30 Women's J. 1 (1899)

handle is hein.journals/wmjrnl30 and id is 1 raw text is: 




Vol. XXX.                                                        BOSTON, SATURDAY, JANUARY                                   7, 1899.                                                    No. 1.

                                                                         I   m                                       I

The Woman's Journal
  A Weekly Newspaper, published every Satur-
day in Boston, devoted to the interests of wom-
a -to her educational, industrial, legal and
l      .c equality, and especially to her right of

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     J. B. MORRISON. Advertising Manager.


Editorial Notes .................................  I
The Next Fortnightly, M. A. Livermore ...... I
A Winter Rome Cn South Carolin............I
Should Women be Jurors and Judges? ........ 2
How to Make Converts2......................... 2
Industrial Progress of American Women....2
Woman's Journal Wanted .....................2
Voting at Sea2...................................
International Vegetarian Union .............. 2
Strong Testimony from Colorado2..............
Literary Notices ...............................2
Children's Column-Humorous .................3
Send in the Petitions, H. n. n .................. 4
Women to vote in Louisiana, H. B. B..........4
Meeting of General Officers, A. S. B........... 4
Women7s Work in the War, it. B. B............ 4
The Helping Hand ............................. 4
Reminiscences of a Pioneer ................... 4
His Mother's Boy..............................  5
Women and Public Schools, F. M. A ............ 5
In Memoriam...........-.......................  5
Our New York Letter ..........................  5
Story: A Life Behind a Veill Alfreda Post.  6
State Correspondence-Kentucky-Southern
  California--ilinots--Ohlo ....................7
Dower Law in Missouri .........................  8
Home Rule for the Philippines................
Massachusetts Clubs and Leagues ............8

         A NEW TSAR'S ID]AL.
Talk happiness. The world is sad enough
Without your woes. No path i wholly
Look for the places that are smooth and clear,
And speak of those to rest the weary ear
Of earth, so hurt by one continuous strain
Of human discontent and grief and pain.
Talk faith. The world is better off without
Your uttered ignorance and morbid doubt.
If you have faith in God or man or self,
Say so; if not, push back upon the shelf
Of silence all your thoughts till faith shall
No one will grieve because your lips are
Talk health. The dreary never-ending tale
Of mortal maladies is worp and stale.
You cannot charm, nor interest, nor please,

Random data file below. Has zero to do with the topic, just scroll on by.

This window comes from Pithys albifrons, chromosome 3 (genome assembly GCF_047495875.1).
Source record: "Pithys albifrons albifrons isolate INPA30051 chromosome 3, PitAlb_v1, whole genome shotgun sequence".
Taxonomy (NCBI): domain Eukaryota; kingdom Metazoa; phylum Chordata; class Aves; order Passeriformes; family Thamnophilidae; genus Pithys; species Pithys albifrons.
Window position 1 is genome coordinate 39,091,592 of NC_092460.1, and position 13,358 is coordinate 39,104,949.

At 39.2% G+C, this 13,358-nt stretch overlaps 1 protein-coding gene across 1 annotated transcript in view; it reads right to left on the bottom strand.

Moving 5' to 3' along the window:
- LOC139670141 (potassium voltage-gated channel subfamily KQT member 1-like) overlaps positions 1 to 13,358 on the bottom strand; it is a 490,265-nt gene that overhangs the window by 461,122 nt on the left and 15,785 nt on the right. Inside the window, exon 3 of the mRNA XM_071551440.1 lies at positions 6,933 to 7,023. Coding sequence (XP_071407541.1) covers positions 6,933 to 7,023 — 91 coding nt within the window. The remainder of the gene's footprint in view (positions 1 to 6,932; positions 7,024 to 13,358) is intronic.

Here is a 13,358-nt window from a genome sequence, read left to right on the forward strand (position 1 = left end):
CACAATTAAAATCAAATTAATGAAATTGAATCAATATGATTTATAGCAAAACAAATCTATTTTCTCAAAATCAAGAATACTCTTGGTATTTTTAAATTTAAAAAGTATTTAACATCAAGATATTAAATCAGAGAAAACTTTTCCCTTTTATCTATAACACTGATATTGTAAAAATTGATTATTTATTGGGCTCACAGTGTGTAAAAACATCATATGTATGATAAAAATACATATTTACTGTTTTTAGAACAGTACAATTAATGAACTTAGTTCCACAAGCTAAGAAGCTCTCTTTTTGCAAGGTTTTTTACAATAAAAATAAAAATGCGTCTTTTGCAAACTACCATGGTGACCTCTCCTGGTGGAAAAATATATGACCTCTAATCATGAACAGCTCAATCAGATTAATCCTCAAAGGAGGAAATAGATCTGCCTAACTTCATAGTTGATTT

By harping on that minor chord, disease.
Say you are well, or all is well with you,
And God shall hear your words and make
     them true.


 Send in your petitions.

 With this issue begins our thirtieth year.

 We ask special attention this week to
 he startling facts and figures given In
 mother column in a review of The City
 9Filderness-a study of the South End
 )f Boston. Bad as is the condition of the
 listrict described, it is probably not the
 worst portion of our city. In the North
 mad West Ends there are neighborhoods
 iven more loathsome and pitiable. Nor
 a Boston worse  off than other cities.
 qew York, Brooklyn, Philadelphia, Balti-
 nore, Cincinnati, St. Louis, Louisville,
 Jleveland, Chicago, and San Francisco,-
 ill have their great masses of human
 being living similar lives of poverty, vice,
 bud misery.' Every manufacturing town,
 very centre of industry and population,
 resents on a small scale the same sorry

 These unfortuaste populations have
 'ome into existence almost wholly within

the past century, and in an increasing
ratio. Forty years ago a tramp was
almost unknown. In spite of schouls and
churches, of books and newspapers, of
humanitarian societies and labor unions,
a large part of our people are compelled
to live under conditions incompatible with
good citizenship. And this after thirty-
three years of uninterrupted peace and
unparalleled national prosperity, on a con-
tinent of almost unlimited resources, still
for the most part undeveloped. Enormous
wealth, beyond the dreams of avarice, has
been concentrated in the hands of a com-
paratively few. Meanwhile our manufac.
turers are struggling for foreign markets,
our government is wasting hundreds of
millions in needless warfare, and our poli-
ticians concern themselves with personal
ambitions and partisan issues.

   Evidently there is something lacking.
 Read the passage describing the roots of
 power. The admission of women to a
 part in the government never was so much
 needed as now. Suffrage for women, and
 that alone, can rescue our civilization
 from the domination of a plutocracy rul-
 ing by corrupt methods. Reform must
 begin by creating political constituencies
 too numerous to be bribed, and profound-
 ly interested in the welfare of their chil-
 dren and their homes.

   Rev. J. M. Philipps, in the Seminary
 Magazine, says:
   Pay-day (in the army) is always followed
 by the greatest immorality. I don't be-